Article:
quote from Wiki: This is the point of the first choral interlude (parodos), sung by the eponymous chorus of frogs (the only scene in which frogs feature in the play). Their croaking refrain – Brekekekèx-koàx-koáx (Greek: Βρεκεκεκὲξ κοὰξ κοάξ) – greatly annoys Dionysus, who engages in a mocking debate (agon) with the frogs.
    I enjoy your current series; never heard of lolcats and kek before, nor of the dealings of chaos magicians. Glad to be up-to-date now.

  193. Just as Bush was “not really elected” in 2,000, I see no reason to have confidence that Hillary’s campaign did not also cheat. Our election process has lots of room for that, so I wouldn’t take a couple of million votes seriously. I assume that she did assure herself she would win by engaging in election fraud and it is no doubt a main reason that there was so much cognitive dissonance when she lost. You can shift a few numbers, but you can’t do too much if you don’t want to get caught. I suspect she lost by quite a bit.

    And no, losing the popular vote is not a loss on a technicality. It is how our republic is supposed to work, ensuring that we don’t have a tyranny of the majority all the time. At least, that is my understanding.

  194. Reagan survived the presidency but was shot.Nancy employed a very good astrologer, without whose analysis he did not make any moves. It may be that she saved his life.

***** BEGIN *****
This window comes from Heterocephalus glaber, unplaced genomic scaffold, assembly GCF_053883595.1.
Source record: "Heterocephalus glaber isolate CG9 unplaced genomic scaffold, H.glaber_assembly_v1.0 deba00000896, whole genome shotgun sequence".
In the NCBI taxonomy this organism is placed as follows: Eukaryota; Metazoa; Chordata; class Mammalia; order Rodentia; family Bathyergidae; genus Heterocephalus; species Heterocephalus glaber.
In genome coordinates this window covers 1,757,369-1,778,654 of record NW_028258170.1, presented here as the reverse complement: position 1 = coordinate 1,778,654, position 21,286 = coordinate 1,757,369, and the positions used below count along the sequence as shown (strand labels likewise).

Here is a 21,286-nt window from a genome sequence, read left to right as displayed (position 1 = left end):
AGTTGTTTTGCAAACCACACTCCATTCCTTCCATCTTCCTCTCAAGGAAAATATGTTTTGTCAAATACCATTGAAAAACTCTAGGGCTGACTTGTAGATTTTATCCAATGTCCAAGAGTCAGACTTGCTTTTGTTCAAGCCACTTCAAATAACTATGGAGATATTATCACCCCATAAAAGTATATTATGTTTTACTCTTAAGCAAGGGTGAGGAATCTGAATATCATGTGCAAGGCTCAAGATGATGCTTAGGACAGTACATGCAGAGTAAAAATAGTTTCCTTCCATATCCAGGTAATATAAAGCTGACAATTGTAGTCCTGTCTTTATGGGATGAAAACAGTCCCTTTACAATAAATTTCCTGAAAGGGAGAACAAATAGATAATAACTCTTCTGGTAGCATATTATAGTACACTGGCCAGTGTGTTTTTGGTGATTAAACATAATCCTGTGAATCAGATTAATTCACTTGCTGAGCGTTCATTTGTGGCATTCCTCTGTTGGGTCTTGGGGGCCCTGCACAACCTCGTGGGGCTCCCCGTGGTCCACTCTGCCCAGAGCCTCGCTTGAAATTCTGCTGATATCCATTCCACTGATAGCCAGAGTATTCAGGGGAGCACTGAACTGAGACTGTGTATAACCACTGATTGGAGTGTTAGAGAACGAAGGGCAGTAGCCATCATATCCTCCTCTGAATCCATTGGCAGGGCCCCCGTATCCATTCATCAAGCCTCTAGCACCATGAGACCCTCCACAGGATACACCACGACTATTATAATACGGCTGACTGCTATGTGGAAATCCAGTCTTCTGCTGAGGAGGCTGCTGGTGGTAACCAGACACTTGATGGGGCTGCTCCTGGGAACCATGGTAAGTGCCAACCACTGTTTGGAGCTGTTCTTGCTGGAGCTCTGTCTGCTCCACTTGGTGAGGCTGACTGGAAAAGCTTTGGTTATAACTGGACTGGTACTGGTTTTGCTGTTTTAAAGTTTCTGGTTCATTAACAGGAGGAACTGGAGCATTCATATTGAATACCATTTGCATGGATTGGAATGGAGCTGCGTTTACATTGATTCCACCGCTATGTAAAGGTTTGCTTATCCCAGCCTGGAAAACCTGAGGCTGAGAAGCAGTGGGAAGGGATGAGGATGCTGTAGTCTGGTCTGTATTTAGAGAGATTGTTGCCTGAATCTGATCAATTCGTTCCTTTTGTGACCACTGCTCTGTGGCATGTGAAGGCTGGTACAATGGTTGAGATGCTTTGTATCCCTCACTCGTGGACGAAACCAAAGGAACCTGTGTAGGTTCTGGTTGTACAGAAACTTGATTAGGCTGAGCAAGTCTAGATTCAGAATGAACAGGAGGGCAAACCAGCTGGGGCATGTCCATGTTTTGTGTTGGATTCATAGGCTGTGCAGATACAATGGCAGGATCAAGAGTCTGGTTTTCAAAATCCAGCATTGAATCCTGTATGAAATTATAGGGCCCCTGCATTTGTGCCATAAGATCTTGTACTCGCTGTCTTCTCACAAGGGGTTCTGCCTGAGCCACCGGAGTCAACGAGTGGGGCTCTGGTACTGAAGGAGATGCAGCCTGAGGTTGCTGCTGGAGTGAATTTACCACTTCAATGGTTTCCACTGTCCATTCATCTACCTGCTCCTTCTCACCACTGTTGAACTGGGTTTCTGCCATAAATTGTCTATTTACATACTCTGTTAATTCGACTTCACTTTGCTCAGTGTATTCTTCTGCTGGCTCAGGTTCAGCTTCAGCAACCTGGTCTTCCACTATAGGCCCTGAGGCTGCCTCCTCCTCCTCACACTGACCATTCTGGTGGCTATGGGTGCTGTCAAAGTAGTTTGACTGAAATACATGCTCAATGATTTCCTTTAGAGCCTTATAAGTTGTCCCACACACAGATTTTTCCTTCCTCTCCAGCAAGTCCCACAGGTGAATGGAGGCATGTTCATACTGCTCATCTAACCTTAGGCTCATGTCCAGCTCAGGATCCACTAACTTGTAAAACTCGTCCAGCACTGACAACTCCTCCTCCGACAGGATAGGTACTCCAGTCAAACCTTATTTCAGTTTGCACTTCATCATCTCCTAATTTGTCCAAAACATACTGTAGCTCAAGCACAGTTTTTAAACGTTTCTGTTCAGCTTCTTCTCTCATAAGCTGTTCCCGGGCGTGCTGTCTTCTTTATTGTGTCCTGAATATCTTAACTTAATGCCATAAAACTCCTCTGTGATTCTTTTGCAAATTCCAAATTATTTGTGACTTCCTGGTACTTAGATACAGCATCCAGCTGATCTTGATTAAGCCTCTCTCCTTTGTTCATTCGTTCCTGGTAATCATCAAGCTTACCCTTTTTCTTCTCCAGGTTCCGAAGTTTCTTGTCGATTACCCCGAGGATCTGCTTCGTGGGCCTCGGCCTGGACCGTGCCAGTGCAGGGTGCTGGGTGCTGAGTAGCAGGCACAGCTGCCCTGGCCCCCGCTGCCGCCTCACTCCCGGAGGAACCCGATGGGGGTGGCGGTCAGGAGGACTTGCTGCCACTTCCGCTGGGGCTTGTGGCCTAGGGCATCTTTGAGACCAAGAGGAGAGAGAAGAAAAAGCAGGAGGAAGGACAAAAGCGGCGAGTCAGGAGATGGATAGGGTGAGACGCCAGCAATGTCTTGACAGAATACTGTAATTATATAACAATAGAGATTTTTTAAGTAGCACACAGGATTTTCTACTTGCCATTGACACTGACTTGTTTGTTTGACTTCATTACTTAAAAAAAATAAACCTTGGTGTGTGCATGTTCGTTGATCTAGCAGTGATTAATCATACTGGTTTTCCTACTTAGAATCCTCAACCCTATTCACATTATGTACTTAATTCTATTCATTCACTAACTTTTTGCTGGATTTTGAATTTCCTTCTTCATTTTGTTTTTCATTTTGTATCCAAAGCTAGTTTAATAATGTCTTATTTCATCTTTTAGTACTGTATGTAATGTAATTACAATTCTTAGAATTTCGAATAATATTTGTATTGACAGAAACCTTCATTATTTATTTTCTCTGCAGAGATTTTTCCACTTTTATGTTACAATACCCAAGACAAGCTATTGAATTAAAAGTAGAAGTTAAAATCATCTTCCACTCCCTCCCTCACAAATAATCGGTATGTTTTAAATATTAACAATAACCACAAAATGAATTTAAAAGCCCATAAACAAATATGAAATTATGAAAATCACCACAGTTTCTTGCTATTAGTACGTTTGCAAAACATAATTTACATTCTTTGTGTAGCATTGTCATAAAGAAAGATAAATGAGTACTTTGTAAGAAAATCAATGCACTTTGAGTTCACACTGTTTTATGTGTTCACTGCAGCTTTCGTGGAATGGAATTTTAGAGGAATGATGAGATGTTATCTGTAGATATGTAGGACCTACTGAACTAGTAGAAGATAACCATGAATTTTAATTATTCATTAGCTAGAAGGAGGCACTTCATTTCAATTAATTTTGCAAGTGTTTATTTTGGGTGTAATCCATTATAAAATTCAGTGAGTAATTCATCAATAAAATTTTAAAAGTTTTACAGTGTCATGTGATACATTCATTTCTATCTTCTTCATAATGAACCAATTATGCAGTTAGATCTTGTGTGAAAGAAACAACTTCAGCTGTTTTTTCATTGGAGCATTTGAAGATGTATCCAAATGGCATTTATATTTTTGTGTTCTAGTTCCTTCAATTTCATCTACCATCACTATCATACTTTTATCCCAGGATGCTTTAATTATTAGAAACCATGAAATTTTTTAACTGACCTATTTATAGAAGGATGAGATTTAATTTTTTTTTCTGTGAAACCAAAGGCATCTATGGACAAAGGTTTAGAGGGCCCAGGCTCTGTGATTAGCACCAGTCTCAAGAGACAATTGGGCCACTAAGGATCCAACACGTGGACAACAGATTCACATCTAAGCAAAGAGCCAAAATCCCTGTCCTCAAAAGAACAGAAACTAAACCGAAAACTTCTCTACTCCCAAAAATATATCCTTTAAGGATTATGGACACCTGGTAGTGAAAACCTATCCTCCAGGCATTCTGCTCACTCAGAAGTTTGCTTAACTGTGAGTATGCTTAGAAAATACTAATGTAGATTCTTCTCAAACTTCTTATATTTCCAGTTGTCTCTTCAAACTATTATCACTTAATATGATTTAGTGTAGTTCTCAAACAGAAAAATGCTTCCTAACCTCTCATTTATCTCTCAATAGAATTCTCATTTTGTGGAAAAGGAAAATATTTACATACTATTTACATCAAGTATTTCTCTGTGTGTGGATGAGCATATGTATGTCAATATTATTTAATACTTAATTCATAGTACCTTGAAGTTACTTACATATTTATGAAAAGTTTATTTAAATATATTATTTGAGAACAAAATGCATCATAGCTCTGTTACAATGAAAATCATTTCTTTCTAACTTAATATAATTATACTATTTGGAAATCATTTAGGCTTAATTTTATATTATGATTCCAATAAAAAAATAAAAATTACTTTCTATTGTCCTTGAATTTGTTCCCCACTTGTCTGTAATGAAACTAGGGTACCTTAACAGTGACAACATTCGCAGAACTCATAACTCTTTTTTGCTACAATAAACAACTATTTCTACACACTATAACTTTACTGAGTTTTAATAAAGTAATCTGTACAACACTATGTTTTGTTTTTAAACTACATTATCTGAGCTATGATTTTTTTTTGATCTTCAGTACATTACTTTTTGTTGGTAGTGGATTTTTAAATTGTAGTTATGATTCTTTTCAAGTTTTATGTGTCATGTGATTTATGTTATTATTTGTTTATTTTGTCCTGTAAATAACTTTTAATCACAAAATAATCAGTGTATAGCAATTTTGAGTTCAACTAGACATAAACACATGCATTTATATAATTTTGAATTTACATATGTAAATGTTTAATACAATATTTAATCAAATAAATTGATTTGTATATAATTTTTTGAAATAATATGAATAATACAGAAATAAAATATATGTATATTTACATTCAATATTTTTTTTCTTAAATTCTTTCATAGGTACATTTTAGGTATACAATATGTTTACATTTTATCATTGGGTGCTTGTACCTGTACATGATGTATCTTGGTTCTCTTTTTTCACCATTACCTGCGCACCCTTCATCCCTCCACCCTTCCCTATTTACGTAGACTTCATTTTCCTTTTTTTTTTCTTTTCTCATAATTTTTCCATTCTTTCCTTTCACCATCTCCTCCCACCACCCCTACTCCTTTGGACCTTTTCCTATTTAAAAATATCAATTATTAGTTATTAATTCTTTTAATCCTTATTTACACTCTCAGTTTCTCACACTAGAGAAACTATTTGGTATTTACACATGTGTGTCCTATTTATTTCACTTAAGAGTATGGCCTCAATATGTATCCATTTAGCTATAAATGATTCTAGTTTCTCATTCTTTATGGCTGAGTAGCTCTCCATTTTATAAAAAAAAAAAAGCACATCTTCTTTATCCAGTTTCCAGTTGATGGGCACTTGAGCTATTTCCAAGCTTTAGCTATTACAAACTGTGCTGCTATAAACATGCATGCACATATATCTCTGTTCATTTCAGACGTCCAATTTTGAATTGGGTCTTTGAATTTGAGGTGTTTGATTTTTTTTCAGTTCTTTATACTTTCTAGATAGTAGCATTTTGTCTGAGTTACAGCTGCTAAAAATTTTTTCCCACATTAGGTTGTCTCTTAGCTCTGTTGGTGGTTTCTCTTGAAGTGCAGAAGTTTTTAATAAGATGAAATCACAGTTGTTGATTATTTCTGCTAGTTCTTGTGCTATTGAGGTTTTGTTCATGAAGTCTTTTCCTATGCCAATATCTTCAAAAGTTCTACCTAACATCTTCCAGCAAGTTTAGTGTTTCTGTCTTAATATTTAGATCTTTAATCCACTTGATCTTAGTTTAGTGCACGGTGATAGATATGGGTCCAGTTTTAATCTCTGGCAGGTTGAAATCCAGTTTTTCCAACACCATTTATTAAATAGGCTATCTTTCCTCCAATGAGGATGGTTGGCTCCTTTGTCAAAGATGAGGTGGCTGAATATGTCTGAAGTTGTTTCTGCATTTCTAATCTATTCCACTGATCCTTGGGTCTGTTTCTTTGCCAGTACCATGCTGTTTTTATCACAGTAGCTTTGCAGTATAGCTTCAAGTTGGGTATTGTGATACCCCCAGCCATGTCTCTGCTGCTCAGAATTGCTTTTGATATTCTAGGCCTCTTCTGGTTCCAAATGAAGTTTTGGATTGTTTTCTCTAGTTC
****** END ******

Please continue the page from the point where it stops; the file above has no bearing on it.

195. Let me just say (no matter how awkward it comes across), how much I appreciate JMG and all of you commenters (especially the regulars). I am walking a lone path at the moment, and this is one of the few places where I can come, listen, learn, feel part-of, and breathe. So thank all of you.

    This morning was the official end of yet another social media sabbatical. Woke up, blessed the cats, made (decaf) coffee, and settled into my routine. Within 10 minutes, I caught myself in an unreasoning, angry, oppositional mood. (You guessed it: I had scanned the news and my social media feeds). Thing is, it was totally irrational, and out of the blue. The article I had scanned talked of a subject I have no stake in and a person I know nothing about.

    It was a strange, “burn it all down” mood. This has been happening off and on for a couple of years now (it’s why I eventually take sabbaticals in the first place). Okay, okay, I’m denser than most of you, but I had to come to awareness. Number one, nothing digital first thing in the morning. Nothing. I can read a book. I can journal. I can meditate. I can draw. But nothing digital.

    It’s also a bit humbling, since, naturally, I like to think I’m above all that. Instead, I fell right under its spell. And after this series of articles, I’m wondering if, indeed, “spell” may not be the correct word.

  196. Prizm said: